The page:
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Pluralist Ireland needs a new theory of pluralism

By Sarah Mac Donald - 05 November, 2015

Religions must respect legitimate autonomy of the secular order. Imposing a political programme in the name of God is making yourself into God.

Archbishop Diarmuid Martin gives addressArchbishop Diarmuid Martin of Dublin has called for a new theory of pluralism for Ireland which will help young people in their intellectual search and dialogue on the deeper questions around life and society.

In an address on Archbishop William Walsh, first Chancellor of the National University of Ireland (1908-1921), delivered at the Old Physics Theatre in Newman House in Dublin, the Archbishop underlined that there is no evidence that a totally “religiously neutral secularist society” is the best space in which to foster dialogue between religions.

“There is indeed a sense in which, when it comes down to religious diversity, a more secularist society may not be the best one to be able to understand and guide the phenomenon,” he commented.

He recognised that the young person in today’s Ireland is called to grow towards responsibility within the realities of the culture of the day, influenced by ideas, by life styles, by the basic self-understanding of this concrete society.

“The young person must learn how to discern within that world where true progress is to be found in his or her own personal life and in society as a whole.”

At the same time, the young person has to learn that society is not an abstraction or a force which is absolutely determinant regarding his or her own values and life style, he said.

The Archbishop said education will take place in a particular context, but all of us have the ability and indeed the responsibility to change the context within which education can take place. “To think or act otherwise is the recipe for fundamentalism,” he warned.

He also highlighted that there are forms of secular society worldwide in which hostility to religious values forces some religious groups into a dangerously narrow perception of their culture, into religious fundamentalism, and thus sharpen religious differences and misunderstanding of a pluralist society.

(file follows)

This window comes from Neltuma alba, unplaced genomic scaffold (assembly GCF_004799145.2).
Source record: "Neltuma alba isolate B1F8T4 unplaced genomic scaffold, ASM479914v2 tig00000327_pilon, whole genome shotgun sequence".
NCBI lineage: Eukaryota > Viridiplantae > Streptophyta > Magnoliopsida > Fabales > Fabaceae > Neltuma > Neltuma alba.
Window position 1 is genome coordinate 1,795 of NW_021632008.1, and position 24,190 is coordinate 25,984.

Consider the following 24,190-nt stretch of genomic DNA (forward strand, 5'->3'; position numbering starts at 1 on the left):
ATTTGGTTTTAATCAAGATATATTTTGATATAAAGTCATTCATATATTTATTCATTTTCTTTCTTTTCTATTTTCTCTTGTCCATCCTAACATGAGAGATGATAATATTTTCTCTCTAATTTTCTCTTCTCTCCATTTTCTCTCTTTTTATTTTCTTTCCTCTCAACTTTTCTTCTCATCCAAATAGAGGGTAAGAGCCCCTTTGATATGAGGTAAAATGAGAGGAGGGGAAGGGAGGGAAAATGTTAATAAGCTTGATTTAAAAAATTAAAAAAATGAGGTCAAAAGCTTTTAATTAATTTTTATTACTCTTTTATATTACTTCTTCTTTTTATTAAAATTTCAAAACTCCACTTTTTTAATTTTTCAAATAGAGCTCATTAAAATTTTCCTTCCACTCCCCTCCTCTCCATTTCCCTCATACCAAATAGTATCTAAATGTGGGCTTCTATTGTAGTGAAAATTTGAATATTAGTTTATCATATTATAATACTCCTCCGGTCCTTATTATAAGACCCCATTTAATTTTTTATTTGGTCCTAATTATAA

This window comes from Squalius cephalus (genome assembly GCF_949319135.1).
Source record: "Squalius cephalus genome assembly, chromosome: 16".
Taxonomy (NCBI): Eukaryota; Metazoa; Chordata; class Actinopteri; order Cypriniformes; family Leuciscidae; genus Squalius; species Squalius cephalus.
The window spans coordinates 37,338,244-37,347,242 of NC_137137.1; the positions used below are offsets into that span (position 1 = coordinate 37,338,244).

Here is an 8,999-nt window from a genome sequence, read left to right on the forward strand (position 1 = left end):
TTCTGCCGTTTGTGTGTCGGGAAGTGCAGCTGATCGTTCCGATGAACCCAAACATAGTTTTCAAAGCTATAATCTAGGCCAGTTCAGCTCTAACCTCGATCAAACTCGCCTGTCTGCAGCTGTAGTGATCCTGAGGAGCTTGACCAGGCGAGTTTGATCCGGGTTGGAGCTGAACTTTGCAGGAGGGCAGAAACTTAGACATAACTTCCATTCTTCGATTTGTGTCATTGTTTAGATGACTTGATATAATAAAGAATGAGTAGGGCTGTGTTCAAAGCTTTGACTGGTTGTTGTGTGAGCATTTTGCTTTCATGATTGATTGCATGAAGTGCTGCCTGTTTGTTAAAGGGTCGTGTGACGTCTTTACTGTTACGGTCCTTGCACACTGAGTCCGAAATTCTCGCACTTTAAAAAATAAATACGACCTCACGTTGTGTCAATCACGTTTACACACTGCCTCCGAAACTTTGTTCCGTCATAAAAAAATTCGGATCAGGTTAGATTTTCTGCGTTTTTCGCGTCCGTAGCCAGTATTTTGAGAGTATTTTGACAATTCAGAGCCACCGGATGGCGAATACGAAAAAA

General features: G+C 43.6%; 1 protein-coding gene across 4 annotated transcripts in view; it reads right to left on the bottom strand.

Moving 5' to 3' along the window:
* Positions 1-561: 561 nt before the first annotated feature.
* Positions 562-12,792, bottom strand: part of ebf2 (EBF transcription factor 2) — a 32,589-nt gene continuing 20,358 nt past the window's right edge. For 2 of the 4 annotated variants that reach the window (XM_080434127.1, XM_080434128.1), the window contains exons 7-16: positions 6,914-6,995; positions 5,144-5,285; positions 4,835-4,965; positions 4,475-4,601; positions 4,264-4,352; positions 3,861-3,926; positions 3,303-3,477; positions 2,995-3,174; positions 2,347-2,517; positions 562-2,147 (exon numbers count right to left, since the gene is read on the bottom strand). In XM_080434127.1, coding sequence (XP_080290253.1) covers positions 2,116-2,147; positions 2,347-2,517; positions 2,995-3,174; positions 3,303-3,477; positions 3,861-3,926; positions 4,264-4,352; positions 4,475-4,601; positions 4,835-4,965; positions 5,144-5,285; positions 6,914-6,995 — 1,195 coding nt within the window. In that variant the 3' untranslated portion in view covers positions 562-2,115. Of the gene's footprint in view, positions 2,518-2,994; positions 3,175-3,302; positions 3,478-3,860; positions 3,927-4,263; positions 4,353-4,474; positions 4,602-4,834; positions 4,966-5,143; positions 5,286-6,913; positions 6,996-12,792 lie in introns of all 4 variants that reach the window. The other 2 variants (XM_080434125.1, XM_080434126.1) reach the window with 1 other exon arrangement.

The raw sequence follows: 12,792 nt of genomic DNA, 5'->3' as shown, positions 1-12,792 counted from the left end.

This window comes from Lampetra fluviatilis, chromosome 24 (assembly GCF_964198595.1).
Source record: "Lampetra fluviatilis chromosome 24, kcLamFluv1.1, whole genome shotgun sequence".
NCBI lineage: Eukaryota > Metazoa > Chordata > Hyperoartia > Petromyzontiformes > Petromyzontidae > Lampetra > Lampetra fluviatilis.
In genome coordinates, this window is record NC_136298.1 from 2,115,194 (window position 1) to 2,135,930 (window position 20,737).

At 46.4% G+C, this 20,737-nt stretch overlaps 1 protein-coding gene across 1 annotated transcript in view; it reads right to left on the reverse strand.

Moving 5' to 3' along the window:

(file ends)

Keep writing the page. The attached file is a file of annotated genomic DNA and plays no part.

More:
“The desire of a secularist society to reduce religion to the private sphere may make it hard for some to embrace fully the strong religious commitment of others,” he commented.

In his address, Dr Martin said it was his belief that inter-religious dialogue requires “the commitment of persons who are strongly rooted in their own faith, and not just by persons who have confused religious commitment or by people who are not religious at all”.

He added, “What is important, however, is that we all address the situation with a sense of mutual knowledge and respect.”

But he also emphasised that all faiths have to avoid any form of fundamentalism, fundamentalism in their own faith, fundamentalism about the role of religion.

“Religions are obliged to respect the legitimate autonomy of the secular order and of reason. Imposing a specific political programme in the name of God is to make yourself into God,” he said.

He recognised that the question of where religion can find its place in the overall picture of education is a renewed question in the Ireland of today.

Recalling the contribution and legacy of Dr William Walsh, Archbishop Martin said he had had to fight for equitable access for Catholics to an educational system which was in accord with their convictions.

Catholics felt they were a majority which was excluded.

“Today the question is about the relationship between faith-based education and the rights of those whose viewpoint is different and who feel that they are excluded by a majority which is Catholic.”

Our pluralist Ireland of today needs a new theory of pluralism and the university is the typical space where pluralism can be nurtured, the Archbishop said.

“Pluralism requires open and honest dialogue. The truth is never served by mere polemics.”

“We need a society where people who believe, people who are searching, people who doubt and people who reject religious values can live in a new mature relationship of dialogue and seeking. Enlightened secular society does not need to fear dialogue with men and women who believe or vice-versa.”

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